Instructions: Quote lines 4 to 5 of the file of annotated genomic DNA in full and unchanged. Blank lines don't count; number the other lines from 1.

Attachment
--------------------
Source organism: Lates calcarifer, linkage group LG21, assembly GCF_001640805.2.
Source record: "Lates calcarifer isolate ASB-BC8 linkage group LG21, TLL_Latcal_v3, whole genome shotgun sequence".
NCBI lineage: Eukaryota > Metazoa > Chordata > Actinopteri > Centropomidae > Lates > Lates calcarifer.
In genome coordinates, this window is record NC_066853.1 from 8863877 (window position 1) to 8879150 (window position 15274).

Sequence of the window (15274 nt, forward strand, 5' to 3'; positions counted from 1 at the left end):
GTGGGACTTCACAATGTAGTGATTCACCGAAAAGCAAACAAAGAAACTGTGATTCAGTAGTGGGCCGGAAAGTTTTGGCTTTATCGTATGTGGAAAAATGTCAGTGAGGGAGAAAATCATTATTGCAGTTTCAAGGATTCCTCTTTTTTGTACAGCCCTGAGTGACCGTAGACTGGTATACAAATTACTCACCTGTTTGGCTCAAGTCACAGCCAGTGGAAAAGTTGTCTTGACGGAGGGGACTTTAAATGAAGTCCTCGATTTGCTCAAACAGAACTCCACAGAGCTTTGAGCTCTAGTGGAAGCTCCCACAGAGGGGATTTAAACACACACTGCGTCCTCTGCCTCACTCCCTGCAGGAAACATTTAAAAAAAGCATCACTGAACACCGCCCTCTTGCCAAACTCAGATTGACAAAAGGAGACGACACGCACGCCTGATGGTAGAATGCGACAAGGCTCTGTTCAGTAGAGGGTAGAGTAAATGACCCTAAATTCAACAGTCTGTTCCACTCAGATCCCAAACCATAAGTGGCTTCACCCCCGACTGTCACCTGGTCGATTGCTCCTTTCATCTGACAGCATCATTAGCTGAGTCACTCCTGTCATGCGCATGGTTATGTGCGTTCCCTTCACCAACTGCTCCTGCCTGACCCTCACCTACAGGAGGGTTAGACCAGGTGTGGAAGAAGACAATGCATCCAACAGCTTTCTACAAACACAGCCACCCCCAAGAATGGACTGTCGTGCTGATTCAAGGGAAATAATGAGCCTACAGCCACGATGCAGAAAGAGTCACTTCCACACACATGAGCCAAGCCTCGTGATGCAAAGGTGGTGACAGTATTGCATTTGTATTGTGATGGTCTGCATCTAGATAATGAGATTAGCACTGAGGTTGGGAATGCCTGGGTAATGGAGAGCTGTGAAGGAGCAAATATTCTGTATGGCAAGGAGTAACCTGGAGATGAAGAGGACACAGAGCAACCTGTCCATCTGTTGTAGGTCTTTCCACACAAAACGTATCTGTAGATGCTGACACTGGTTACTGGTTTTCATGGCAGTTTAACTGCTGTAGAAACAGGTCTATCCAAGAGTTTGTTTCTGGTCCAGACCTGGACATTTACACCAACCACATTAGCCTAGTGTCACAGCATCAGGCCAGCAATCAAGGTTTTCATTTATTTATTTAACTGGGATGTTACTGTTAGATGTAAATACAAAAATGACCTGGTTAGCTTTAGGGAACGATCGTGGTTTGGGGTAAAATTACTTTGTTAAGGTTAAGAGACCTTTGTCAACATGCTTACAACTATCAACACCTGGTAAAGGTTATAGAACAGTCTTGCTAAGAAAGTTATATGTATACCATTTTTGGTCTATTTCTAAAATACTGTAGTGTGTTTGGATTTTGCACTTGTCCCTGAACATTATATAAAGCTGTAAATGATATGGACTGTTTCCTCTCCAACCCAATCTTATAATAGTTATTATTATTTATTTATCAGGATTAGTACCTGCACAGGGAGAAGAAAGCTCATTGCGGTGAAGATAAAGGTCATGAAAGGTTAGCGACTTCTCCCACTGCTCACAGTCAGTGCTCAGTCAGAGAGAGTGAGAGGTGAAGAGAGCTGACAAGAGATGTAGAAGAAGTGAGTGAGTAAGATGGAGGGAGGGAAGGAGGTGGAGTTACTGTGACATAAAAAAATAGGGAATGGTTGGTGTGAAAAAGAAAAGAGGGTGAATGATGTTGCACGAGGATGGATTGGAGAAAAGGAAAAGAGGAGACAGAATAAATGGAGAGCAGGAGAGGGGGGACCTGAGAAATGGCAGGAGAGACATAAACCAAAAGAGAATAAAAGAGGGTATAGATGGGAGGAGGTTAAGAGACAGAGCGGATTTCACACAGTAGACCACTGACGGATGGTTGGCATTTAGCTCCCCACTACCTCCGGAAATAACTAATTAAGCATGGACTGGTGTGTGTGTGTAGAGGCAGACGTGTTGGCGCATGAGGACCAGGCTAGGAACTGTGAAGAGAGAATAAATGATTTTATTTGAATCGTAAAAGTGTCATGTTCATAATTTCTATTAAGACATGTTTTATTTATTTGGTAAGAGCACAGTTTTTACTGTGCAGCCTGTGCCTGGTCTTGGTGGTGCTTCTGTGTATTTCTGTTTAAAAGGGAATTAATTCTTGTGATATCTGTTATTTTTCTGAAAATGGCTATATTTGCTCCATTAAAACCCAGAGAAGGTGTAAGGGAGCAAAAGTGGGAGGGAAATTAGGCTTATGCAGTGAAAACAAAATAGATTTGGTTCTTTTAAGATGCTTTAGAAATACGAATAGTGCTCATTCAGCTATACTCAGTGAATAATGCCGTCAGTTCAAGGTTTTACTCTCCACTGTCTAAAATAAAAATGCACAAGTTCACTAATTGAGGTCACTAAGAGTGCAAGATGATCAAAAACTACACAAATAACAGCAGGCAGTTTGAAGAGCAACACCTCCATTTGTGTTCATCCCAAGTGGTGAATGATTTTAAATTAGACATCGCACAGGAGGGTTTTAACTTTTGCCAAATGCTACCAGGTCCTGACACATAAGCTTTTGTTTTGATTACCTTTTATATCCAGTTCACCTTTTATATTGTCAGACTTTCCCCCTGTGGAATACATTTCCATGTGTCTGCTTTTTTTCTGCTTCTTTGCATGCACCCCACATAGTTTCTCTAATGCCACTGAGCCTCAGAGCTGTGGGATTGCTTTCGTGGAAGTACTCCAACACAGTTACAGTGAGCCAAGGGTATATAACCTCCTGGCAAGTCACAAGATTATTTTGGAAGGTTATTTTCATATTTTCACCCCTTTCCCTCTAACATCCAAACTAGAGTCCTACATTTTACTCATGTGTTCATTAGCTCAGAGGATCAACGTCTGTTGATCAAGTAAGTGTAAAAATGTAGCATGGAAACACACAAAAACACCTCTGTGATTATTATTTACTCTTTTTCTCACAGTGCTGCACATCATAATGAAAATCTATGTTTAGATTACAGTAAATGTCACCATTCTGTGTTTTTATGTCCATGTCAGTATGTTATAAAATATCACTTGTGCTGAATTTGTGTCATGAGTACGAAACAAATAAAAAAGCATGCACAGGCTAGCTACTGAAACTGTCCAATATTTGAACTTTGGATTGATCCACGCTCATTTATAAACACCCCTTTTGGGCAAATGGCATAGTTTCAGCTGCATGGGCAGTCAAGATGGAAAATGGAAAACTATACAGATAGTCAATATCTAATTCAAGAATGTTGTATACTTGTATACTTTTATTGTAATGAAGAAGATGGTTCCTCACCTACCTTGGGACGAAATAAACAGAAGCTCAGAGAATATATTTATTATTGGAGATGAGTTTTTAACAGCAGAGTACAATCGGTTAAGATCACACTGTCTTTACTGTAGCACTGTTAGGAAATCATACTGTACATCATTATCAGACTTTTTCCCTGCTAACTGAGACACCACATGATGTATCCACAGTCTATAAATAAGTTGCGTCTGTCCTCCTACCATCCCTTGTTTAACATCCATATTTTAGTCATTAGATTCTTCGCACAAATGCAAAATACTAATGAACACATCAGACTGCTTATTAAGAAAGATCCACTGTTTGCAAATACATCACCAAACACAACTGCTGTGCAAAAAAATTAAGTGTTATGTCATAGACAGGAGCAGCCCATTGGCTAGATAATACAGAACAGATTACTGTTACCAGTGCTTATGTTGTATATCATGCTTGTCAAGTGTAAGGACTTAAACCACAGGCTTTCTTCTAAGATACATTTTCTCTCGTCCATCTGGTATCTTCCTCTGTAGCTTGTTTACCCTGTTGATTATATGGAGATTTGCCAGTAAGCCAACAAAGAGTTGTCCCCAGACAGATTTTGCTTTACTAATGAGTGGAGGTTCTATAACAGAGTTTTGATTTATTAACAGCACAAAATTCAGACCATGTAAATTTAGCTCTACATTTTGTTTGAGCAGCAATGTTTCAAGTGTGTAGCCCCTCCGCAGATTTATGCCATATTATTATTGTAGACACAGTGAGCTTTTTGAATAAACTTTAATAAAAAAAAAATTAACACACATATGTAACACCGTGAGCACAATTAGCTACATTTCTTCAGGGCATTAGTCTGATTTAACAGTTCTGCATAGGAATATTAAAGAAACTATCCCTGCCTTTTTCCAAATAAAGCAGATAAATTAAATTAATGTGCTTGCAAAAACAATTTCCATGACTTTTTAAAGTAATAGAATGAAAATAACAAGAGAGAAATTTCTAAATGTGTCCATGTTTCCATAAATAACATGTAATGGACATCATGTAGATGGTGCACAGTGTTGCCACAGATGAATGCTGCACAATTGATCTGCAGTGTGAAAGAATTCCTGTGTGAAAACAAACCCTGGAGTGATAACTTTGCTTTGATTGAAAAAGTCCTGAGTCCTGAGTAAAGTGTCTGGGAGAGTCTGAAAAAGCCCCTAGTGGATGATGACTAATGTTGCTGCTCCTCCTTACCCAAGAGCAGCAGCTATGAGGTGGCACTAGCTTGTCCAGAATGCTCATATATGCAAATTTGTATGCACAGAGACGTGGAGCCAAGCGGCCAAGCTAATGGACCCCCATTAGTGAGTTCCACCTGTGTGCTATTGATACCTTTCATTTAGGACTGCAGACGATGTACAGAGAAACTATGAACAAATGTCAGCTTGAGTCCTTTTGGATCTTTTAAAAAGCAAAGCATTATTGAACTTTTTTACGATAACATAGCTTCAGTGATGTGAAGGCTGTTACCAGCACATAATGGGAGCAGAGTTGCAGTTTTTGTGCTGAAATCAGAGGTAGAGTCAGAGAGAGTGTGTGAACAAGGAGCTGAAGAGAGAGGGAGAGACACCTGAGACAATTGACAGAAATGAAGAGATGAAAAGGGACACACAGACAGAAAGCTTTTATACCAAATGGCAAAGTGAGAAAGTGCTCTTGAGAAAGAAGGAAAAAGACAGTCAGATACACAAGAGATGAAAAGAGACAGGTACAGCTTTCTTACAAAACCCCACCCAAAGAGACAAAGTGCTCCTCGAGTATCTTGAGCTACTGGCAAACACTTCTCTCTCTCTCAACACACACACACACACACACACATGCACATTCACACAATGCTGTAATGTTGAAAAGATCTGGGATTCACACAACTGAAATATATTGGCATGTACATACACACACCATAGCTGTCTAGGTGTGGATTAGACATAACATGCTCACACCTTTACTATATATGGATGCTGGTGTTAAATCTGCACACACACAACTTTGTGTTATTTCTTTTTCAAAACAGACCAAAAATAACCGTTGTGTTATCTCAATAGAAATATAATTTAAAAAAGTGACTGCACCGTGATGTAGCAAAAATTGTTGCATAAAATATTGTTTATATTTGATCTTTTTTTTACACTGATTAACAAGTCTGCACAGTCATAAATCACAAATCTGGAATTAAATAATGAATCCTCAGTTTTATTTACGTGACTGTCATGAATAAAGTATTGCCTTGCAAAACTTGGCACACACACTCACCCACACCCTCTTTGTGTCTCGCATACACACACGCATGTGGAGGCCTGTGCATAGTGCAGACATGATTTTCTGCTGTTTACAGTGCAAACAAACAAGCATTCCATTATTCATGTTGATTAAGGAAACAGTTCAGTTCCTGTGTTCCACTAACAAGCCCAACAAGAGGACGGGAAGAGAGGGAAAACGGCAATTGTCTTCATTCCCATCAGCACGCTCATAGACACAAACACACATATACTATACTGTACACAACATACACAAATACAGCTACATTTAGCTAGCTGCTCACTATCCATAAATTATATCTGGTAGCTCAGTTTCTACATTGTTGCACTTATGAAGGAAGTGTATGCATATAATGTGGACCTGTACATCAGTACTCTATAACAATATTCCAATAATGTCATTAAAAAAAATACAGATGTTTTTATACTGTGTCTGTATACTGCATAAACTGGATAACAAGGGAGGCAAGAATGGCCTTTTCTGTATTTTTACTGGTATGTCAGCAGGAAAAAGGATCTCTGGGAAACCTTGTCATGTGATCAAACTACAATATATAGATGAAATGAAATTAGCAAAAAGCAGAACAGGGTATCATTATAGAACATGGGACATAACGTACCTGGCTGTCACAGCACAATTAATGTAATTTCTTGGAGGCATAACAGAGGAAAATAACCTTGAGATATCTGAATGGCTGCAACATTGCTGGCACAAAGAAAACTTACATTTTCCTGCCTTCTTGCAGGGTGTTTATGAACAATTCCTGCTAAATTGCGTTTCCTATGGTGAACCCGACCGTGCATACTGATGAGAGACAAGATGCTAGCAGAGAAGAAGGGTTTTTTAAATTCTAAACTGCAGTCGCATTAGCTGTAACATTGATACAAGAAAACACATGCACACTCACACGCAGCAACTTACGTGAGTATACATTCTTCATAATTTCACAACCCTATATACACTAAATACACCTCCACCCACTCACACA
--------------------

In genome coordinates, this window is record NC_066853.1 from 8863877 (window position 1) to 8879150 (window position 15274).

Sequence of the window (15274 nt, forward strand, 5' to 3'; positions counted from 1 at the left end):